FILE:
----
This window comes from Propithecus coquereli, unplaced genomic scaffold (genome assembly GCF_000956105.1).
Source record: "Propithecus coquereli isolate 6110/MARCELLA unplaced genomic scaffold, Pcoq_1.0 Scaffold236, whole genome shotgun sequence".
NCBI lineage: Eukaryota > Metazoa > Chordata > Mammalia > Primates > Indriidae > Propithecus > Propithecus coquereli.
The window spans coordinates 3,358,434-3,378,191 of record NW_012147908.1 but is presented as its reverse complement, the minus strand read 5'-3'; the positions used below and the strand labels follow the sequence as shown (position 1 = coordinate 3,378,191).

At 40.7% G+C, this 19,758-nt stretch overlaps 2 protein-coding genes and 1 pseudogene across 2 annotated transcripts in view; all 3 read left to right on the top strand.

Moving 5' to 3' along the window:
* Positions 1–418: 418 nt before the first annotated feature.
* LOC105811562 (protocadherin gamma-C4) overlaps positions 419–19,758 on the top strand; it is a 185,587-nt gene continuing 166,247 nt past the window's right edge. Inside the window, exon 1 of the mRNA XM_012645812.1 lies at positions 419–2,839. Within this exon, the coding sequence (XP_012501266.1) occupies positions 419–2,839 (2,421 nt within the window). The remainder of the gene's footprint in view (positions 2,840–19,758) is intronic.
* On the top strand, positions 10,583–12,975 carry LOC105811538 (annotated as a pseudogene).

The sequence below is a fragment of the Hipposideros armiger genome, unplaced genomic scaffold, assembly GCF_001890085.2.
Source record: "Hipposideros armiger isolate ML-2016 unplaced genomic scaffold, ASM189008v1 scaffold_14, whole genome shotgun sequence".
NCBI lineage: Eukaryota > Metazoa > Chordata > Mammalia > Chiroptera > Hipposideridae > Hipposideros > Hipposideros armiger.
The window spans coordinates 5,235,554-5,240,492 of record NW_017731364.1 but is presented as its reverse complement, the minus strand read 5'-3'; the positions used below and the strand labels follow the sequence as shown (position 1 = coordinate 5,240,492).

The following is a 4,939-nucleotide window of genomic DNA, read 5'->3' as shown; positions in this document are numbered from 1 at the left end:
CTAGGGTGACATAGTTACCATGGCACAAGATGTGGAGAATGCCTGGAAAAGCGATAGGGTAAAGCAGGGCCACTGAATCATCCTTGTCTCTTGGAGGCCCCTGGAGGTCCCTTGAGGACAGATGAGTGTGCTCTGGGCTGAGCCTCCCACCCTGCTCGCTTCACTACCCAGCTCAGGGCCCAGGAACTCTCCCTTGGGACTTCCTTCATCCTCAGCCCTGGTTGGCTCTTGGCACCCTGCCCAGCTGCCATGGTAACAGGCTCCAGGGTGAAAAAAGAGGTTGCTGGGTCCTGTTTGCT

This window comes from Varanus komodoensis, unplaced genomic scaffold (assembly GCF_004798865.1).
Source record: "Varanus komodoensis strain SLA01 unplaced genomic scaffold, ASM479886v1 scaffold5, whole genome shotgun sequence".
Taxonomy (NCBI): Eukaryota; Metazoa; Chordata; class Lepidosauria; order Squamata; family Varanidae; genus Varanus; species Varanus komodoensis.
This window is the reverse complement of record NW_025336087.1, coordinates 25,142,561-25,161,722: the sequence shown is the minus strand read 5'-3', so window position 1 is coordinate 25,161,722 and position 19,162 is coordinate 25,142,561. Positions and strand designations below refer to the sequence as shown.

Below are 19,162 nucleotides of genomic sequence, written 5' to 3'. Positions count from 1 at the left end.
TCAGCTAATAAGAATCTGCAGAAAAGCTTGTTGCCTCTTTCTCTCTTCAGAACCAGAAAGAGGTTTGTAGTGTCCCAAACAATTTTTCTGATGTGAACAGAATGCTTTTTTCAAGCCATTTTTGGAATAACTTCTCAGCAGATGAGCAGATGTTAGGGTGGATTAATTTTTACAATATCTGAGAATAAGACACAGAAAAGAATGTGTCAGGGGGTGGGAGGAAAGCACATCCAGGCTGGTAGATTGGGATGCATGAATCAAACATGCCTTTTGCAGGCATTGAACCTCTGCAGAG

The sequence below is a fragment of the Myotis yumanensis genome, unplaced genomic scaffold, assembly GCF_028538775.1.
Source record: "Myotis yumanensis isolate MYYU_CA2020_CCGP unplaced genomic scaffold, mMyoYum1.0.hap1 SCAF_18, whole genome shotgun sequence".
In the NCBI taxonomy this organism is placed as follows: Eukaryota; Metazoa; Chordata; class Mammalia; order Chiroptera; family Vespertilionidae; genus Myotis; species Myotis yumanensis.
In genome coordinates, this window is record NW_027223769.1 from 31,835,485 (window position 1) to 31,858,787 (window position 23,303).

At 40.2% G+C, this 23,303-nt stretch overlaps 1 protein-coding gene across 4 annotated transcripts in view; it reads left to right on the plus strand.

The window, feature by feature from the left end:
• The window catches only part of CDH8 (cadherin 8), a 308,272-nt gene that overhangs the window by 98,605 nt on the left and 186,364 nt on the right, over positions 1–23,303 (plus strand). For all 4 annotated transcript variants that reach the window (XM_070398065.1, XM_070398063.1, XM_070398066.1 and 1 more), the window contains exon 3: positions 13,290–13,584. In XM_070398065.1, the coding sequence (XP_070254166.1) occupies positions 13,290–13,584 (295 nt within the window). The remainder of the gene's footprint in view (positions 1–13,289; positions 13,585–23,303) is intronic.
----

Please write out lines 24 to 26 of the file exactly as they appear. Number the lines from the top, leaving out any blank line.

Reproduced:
In the NCBI taxonomy this organism is placed as follows: Eukaryota; Metazoa; Chordata; class Mammalia; order Chiroptera; family Vespertilionidae; genus Myotis; species Myotis yumanensis.
In genome coordinates, this window is record NW_027223769.1 from 31,835,485 (window position 1) to 31,858,787 (window position 23,303).

At 40.2% G+C, this 23,303-nt stretch overlaps 1 protein-coding gene across 4 annotated transcripts in view; it reads left to right on the plus strand.